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Downsizing Your Possessions: What to Do With Stuff the Kids Don’t Want

The time has come. Like many older adults, you’ve made the difficult and sometimes liberating decision of downsizing your possessions. You may think it’s smooth sailing from here. Just pack up your stuff, pass it off to the kids, and move on to the simple life in your new home. Right?

Not so fast. If you’re thinking that Susie will want Aunt Millie’s china and silver and that Tommy and his wife will be thrilled to trade their IKEA furniture for all your big heavy antiques, well, think again. The truth is, your kids probably don’t want your stuff. Or Aunt Millie’s. And your grandkids? Sorry, not a chance.

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downsizing posessions

Your Children Don’t Want More Stuff

“These are different times and people have more minimalist lifestyles these days,” says Marianne Gariti, senior move manager and owner of Moving Forward, a service that helps seniors with all aspects of moving. “One of the first things I do with my senior clients is warning them about trying to give things to their children,” she says, laughing. “It doesn’t always work out.”

We used to hear stories of adult children fighting over possessions when their parents passed away, but that isn’t the case as much these days. People don’t live in the same place for 50 years the way our parents often did.

“Young people move more,” Gariti says, “and they don’t want to take in more stuff than they can’t use.” Basically, what you probably hoped for 30 years ago has finally come true: Your once-messy teenagers have grown up to be adults who don’t like clutter! And millennial and Gen X children just don’t pull out the “good china” anymore.

sell your stuff

What to Do With It All?

As a member of the National Association of Senior Move Managers (NASMM), Gariti has learned a thing or two about downsizing your possessions. NASMM helps seniors plan and finish their move from the initial planning to when the last picture is hung.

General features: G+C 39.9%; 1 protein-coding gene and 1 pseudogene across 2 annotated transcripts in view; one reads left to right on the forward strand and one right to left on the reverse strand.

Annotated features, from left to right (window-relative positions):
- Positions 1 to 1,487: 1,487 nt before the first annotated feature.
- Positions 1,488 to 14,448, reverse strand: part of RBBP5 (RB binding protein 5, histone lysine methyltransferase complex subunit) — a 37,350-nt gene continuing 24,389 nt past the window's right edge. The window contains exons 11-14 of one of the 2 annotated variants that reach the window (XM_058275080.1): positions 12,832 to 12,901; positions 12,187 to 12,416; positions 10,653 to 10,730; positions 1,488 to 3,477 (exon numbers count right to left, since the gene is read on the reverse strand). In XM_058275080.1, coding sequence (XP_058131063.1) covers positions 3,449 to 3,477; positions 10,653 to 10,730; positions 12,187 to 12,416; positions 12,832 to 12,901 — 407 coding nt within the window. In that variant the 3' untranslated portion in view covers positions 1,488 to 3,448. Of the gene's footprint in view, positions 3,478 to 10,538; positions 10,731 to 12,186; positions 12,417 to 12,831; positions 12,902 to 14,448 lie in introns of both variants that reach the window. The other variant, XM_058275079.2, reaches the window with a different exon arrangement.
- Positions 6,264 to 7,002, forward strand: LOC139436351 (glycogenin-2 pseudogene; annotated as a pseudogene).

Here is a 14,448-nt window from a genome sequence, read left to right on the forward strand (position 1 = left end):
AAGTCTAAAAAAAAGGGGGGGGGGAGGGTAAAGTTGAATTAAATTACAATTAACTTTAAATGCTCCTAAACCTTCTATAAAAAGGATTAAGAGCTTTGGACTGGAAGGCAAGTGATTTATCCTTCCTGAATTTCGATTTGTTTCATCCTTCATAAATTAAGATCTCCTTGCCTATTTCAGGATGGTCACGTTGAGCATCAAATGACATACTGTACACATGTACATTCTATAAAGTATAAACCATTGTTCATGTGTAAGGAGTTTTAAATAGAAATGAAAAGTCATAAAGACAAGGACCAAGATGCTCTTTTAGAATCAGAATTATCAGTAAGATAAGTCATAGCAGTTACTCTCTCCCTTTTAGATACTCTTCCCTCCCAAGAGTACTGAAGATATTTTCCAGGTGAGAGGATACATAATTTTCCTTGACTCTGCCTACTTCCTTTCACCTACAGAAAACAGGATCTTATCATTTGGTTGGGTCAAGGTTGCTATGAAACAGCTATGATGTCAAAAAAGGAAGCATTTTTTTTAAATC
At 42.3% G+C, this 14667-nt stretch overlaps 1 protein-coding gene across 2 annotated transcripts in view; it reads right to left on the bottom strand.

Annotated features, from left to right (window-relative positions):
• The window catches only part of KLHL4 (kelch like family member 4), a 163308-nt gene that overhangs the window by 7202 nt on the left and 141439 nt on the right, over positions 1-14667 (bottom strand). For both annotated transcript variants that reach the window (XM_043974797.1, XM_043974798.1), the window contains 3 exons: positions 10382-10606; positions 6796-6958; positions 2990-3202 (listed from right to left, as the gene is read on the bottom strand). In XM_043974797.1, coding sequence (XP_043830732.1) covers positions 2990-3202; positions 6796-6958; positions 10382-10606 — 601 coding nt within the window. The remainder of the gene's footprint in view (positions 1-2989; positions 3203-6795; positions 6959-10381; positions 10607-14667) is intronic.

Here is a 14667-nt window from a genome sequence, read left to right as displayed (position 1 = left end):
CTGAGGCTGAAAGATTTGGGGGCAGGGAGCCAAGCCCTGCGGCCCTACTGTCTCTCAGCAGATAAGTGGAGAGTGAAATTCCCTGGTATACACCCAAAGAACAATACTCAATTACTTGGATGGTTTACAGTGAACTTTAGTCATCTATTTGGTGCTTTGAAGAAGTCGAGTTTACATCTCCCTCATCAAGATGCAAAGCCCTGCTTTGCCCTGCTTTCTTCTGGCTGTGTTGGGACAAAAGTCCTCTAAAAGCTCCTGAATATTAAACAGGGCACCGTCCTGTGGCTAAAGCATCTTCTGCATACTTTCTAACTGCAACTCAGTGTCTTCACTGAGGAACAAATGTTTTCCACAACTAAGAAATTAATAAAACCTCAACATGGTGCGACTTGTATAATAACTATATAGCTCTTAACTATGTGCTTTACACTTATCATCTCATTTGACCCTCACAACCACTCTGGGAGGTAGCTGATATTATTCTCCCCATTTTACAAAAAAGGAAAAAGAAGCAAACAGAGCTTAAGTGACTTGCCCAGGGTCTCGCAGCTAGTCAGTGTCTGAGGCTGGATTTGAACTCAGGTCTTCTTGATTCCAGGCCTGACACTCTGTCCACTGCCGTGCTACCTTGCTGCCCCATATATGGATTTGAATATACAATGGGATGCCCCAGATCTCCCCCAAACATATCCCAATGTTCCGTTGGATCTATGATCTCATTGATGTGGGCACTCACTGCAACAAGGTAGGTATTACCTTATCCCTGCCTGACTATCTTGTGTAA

Her advice? If your kids don’t want your stuff any more than you do, don’t despair! Here are some alternative suggestions for downsizing seniors.

  1. Toss. This is the easiest. No matter how attached you once were, there will certainly be items that you recognize right away as junk! Broken items. Eight-track tapes. Photos of your ex. Go ahead – toss ‘em.
  2. Sell. The next step is to identify things that you no longer want that might be worth something to someone else. Check with a professional (such as a reputable antique dealer, jeweler, or consignment shop) to determine if you have anything of value. If you’re working with a NASMM move manager, they’ll handle this process for you. But the basic idea is this: Sometimes it’s easier to get rid of something when you feel that someone else values it, too. And the money doesn’t hurt!
  3. Donate. This may sound like a last resort – and for some people it is – but it shouldn’t be. Why put something in storage, hoping your kids will change their minds if someone else can use it? “We’ve found that seniors get a lot of satisfaction seeing their excess items go to people who can use them right away,” says Gariti. “Knowing they’ll be used and appreciated somehow makes it much easier to let the stuff go.” Try it, we think you’ll be happy you did.